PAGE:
In a large skillet, sauté the onion and garlic in olive oil over low heat until translucent. Add the spinach, tomato and lima beans. Stir. Cook uncovered for about 10 minutes or until tomatoes and spinach are cooked and the stew has thickened. Add chopped basil and sea salt and stir. Serve.


Lentil Dahl

This Indian curry tastes so fabulous I could eat it every day. You’ll enjoy it so much you’ll likely forget all of the health benefits lentils offer: balanced blood sugar, intestinal cleansing, lower cholesterol, to name a few. This yummy dish is also quick and easy to make.

  • 1 sweet potato, cubed
  • 2 tablespoons extra-virgin olive oil
  • 1 large onion, chopped
  • 1/2 teaspoon mustard seeds
  • 2 to 4 dried red chillies, depending on heat preference
  • 1-inch piece of ginger, grated
  • 2 cloves garlic, chopped
  • ½ teaspoon turmeric
  • 1 teaspoon  sea salt
  • 3 cups cooked lentils (or two small cans, rinsed)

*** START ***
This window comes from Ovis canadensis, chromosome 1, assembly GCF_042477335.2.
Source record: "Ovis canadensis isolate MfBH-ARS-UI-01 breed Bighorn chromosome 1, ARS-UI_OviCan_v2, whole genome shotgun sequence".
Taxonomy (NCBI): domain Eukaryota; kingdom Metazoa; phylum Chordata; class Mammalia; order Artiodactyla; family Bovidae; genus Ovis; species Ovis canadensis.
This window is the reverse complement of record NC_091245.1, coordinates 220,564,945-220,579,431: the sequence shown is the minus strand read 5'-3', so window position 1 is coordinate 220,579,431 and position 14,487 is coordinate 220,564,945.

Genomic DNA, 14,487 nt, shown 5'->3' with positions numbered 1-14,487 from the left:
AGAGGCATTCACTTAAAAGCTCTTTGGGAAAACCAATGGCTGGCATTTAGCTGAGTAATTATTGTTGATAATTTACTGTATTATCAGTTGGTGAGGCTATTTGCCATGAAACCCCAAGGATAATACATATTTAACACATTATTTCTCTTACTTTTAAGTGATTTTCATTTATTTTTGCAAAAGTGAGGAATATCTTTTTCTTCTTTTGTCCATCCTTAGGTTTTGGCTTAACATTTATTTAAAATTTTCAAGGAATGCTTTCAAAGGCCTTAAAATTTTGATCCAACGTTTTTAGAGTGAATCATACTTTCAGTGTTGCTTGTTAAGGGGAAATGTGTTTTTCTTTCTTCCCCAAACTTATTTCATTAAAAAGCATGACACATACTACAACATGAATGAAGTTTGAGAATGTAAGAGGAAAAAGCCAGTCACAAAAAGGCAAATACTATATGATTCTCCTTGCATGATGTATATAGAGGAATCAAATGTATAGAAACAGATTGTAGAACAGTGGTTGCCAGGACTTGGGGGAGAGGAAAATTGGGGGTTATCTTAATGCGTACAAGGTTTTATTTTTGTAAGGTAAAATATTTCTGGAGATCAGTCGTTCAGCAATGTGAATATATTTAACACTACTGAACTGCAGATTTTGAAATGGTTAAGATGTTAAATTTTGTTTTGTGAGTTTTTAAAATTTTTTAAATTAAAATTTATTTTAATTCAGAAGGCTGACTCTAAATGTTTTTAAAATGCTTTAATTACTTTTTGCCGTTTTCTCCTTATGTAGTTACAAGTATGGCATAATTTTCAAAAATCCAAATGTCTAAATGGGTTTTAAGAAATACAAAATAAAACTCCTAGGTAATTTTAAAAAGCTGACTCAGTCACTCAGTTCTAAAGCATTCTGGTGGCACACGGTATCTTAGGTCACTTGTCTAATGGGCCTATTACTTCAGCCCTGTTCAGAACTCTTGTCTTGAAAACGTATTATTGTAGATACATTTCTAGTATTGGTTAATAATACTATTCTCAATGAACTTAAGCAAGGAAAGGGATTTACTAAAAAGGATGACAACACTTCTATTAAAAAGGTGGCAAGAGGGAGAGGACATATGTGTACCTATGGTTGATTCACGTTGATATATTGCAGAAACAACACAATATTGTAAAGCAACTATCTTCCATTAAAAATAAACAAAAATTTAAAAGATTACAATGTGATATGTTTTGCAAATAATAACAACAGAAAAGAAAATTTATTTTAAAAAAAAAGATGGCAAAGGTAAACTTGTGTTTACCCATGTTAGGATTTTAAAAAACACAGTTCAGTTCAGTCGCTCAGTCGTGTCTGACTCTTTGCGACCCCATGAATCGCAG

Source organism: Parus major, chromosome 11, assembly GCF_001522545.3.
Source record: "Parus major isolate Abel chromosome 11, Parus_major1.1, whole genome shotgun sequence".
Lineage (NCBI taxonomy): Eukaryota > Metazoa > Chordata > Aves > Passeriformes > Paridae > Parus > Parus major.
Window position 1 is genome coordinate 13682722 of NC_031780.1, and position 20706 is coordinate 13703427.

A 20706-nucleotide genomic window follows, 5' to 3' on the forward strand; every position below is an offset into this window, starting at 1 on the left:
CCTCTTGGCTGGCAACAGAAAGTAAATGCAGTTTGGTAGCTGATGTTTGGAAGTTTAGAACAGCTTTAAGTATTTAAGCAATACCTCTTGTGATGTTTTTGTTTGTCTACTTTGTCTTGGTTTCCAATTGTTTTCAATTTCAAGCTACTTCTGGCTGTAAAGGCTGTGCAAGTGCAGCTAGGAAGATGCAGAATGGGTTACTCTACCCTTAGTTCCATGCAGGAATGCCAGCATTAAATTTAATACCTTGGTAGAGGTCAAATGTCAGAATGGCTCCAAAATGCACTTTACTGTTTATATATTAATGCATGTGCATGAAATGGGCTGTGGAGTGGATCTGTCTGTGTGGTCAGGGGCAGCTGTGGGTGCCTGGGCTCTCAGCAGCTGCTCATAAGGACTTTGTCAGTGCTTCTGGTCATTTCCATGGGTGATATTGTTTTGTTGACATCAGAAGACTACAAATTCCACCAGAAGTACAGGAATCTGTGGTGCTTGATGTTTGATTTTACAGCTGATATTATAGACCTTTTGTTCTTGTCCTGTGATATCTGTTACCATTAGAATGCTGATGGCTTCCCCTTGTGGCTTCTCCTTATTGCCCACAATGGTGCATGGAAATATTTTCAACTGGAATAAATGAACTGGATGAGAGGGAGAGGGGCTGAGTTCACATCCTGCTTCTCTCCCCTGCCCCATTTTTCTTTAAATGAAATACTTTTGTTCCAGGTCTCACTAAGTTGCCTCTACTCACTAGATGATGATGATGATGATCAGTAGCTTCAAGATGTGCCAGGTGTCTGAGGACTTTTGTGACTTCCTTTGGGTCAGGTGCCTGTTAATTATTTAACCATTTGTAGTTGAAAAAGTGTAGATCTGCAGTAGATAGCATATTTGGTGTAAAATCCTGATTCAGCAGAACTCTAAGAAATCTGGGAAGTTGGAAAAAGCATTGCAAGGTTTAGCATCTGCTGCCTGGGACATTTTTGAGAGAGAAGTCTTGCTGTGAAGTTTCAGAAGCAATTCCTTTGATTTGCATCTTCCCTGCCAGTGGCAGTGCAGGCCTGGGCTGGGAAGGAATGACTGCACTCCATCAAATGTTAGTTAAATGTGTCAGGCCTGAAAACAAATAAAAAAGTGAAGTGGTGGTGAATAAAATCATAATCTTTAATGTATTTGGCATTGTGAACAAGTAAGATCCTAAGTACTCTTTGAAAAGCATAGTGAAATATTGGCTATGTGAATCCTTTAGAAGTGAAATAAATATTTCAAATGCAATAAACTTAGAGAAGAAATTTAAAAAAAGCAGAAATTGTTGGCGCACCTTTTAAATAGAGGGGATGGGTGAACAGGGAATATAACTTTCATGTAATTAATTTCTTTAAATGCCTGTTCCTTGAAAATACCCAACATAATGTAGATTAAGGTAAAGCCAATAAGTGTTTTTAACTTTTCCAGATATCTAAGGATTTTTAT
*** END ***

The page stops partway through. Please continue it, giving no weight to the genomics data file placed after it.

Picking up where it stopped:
• fresh cilantro, chopped for garnish (if desired)

In a medium to large pot, boil the cubed yams in water until soft. Pour off excess water, leaving enough to mash the yams with a hand blender until smooth. In a frying pan, cook the onion, mustard seeds, chilies, ginger and garlic in the olive oil over low heat until the onion is transparent. Add the onion mixture to the mashed yams. Then, add the lentils, turmeric, sea salt and ½ cup water. Stir together. Let simmer over low heat until warmed and flavors mingle. Serve in bowls with fresh cilantro as a garnish.

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Dr. Michelle Schoffro Cook, PhD, DNM is the publisher of the free e-newsletter World’s Healthiest News, the Cultured Cook, co-founder of BestPlaceinCanada, and an international best-selling and 20-time published book author whose works include: Cancer-Proof: All Natural Solutions for Cancer Prevention and HealingFollow her work.


Emma L
Ellie L25 days ago


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John J
John J2 months ago

thanks for sharing

John J
John J2 months ago

thanks for sharing